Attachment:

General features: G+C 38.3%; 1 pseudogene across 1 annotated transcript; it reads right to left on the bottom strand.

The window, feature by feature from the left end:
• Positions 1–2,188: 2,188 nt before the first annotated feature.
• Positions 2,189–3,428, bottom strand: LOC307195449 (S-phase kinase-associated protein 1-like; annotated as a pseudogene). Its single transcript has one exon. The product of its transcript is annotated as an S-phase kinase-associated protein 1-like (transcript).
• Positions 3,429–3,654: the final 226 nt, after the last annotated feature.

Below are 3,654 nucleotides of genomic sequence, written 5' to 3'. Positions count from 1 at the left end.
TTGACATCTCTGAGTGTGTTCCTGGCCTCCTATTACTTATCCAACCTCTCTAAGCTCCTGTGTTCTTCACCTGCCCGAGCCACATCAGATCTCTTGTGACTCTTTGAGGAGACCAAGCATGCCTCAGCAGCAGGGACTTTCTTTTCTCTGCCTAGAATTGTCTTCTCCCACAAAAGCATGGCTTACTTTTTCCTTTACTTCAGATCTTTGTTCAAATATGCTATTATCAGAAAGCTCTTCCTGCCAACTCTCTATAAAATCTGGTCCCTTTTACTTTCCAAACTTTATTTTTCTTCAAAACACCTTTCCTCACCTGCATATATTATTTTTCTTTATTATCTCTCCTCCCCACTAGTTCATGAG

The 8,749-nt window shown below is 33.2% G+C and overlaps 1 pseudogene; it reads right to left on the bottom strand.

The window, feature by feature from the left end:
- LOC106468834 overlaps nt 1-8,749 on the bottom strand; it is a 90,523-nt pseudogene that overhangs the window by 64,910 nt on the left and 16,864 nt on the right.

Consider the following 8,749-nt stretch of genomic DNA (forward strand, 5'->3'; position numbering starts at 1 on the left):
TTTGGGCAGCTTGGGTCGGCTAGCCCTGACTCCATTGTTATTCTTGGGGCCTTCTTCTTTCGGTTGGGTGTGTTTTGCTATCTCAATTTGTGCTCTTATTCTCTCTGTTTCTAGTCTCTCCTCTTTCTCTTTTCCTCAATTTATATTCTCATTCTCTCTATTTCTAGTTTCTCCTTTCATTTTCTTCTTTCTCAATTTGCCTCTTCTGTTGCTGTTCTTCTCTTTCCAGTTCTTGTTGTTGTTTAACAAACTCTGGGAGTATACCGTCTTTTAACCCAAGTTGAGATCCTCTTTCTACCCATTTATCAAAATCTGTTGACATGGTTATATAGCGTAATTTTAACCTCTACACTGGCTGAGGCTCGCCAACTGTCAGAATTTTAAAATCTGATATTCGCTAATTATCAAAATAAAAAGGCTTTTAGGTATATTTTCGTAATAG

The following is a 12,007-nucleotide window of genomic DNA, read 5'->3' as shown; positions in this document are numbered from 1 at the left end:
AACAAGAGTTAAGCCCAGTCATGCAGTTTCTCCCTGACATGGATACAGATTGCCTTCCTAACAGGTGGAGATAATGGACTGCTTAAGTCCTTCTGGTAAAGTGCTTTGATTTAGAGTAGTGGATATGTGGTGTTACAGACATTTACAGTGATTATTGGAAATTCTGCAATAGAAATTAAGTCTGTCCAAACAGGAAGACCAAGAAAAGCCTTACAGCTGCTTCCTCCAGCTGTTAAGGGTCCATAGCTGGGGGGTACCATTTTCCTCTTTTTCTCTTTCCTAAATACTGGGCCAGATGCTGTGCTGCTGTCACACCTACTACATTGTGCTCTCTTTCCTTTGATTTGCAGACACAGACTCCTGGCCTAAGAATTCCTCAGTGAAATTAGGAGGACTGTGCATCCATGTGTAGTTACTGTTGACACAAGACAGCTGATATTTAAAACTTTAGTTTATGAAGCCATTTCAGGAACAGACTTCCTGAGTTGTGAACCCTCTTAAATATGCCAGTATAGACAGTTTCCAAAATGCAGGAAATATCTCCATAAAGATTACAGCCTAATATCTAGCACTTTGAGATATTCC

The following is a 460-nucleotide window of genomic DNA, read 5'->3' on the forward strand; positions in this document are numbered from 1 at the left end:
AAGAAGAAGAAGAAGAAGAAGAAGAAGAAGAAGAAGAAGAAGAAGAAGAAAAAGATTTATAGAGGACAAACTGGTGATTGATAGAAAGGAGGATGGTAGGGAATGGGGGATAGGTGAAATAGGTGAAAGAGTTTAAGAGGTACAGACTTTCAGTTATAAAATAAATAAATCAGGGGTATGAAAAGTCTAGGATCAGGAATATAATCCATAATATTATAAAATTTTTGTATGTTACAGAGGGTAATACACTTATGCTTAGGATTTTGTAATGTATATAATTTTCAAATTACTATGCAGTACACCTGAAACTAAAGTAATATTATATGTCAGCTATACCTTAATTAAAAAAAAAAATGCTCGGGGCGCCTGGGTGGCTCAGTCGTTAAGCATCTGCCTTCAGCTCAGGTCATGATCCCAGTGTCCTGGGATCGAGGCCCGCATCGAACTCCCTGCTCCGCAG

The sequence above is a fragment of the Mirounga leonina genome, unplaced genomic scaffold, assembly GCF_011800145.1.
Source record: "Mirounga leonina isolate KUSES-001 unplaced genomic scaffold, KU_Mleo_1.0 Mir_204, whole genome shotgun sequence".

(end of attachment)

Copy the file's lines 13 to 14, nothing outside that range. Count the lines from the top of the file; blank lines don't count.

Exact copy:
The following is a 12,007-nucleotide window of genomic DNA, read 5'->3' as shown; positions in this document are numbered from 1 at the left end:
AACAAGAGTTAAGCCCAGTCATGCAGTTTCTCCCTGACATGGATACAGATTGCCTTCCTAACAGGTGGAGATAATGGACTGCTTAAGTCCTTCTGGTAAAGTGCTTTGATTTAGAGTAGTGGATATGTGGTGTTACAGACATTTACAGTGATTATTGGAAATTCTGCAATAGAAATTAAGTCTGTCCAAACAGGAAGACCAAGAAAAGCCTTACAGCTGCTTCCTCCAGCTGTTAAGGGTCCATAGCTGGGGGGTACCATTTTCCTCTTTTTCTCTTTCCTAAATACTGGGCCAGATGCTGTGCTGCTGTCACACCTACTACATTGTGCTCTCTTTCCTTTGATTTGCAGACACAGACTCCTGGCCTAAGAATTCCTCAGTGAAATTAGGAGGACTGTGCATCCATGTGTAGTTACTGTTGACACAAGACAGCTGATATTTAAAACTTTAGTTTATGAAGCCATTTCAGGAACAGACTTCCTGAGTTGTGAACCCTCTTAAATATGCCAGTATAGACAGTTTCCAAAATGCAGGAAATATCTCCATAAAGATTACAGCCTAATATCTAGCACTTTGAGATATTCC